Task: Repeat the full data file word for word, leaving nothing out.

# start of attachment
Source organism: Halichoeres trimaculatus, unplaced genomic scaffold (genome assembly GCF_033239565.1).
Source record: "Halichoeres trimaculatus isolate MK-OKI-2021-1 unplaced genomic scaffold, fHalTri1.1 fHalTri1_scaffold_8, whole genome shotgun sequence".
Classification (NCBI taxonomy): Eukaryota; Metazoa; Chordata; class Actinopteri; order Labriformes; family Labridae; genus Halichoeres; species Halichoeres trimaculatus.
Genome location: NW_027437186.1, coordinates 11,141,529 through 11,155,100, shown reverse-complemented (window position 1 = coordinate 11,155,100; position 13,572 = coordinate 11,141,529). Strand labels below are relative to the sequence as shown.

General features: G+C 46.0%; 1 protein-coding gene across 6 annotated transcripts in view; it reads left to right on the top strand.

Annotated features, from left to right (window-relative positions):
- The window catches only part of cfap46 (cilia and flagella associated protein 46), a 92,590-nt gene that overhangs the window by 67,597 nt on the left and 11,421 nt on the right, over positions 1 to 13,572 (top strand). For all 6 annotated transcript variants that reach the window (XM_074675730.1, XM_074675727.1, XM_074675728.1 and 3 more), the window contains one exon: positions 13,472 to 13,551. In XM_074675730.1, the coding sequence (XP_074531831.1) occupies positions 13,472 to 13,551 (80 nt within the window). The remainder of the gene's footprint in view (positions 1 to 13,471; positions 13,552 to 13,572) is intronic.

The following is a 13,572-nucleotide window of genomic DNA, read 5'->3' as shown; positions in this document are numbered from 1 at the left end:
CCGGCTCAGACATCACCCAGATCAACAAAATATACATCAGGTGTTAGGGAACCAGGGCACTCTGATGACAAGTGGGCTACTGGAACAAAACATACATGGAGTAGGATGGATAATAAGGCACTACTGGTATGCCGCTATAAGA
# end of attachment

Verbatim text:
Source organism: Halichoeres trimaculatus, unplaced genomic scaffold (genome assembly GCF_033239565.1).
Source record: "Halichoeres trimaculatus isolate MK-OKI-2021-1 unplaced genomic scaffold, fHalTri1.1 fHalTri1_scaffold_8, whole genome shotgun sequence".
Classification (NCBI taxonomy): Eukaryota; Metazoa; Chordata; class Actinopteri; order Labriformes; family Labridae; genus Halichoeres; species Halichoeres trimaculatus.
Genome location: NW_027437186.1, coordinates 11,141,529 through 11,155,100, shown reverse-complemented (window position 1 = coordinate 11,155,100; position 13,572 = coordinate 11,141,529). Strand labels below are relative to the sequence as shown.

General features: G+C 46.0%; 1 protein-coding gene across 6 annotated transcripts in view; it reads left to right on the top strand.

Annotated features, from left to right (window-relative positions):
- The window catches only part of cfap46 (cilia and flagella associated protein 46), a 92,590-nt gene that overhangs the window by 67,597 nt on the left and 11,421 nt on the right, over positions 1 to 13,572 (top strand). For all 6 annotated transcript variants that reach the window (XM_074675730.1, XM_074675727.1, XM_074675728.1 and 3 more), the window contains one exon: positions 13,472 to 13,551. In XM_074675730.1, the coding sequence (XP_074531831.1) occupies positions 13,472 to 13,551 (80 nt within the window). The remainder of the gene's footprint in view (positions 1 to 13,471; positions 13,552 to 13,572) is intronic.

The following is a 13,572-nucleotide window of genomic DNA, read 5'->3' as shown; positions in this document are numbered from 1 at the left end:
CCGGCTCAGACATCACCCAGATCAACAAAATATACATCAGGTGTTAGGGAACCAGGGCACTCTGATGACAAGTGGGCTACTGGAACAAAACATACATGGAGTAGGATGGATAATAAGGCACTACTGGTATGCCGCTATAAGA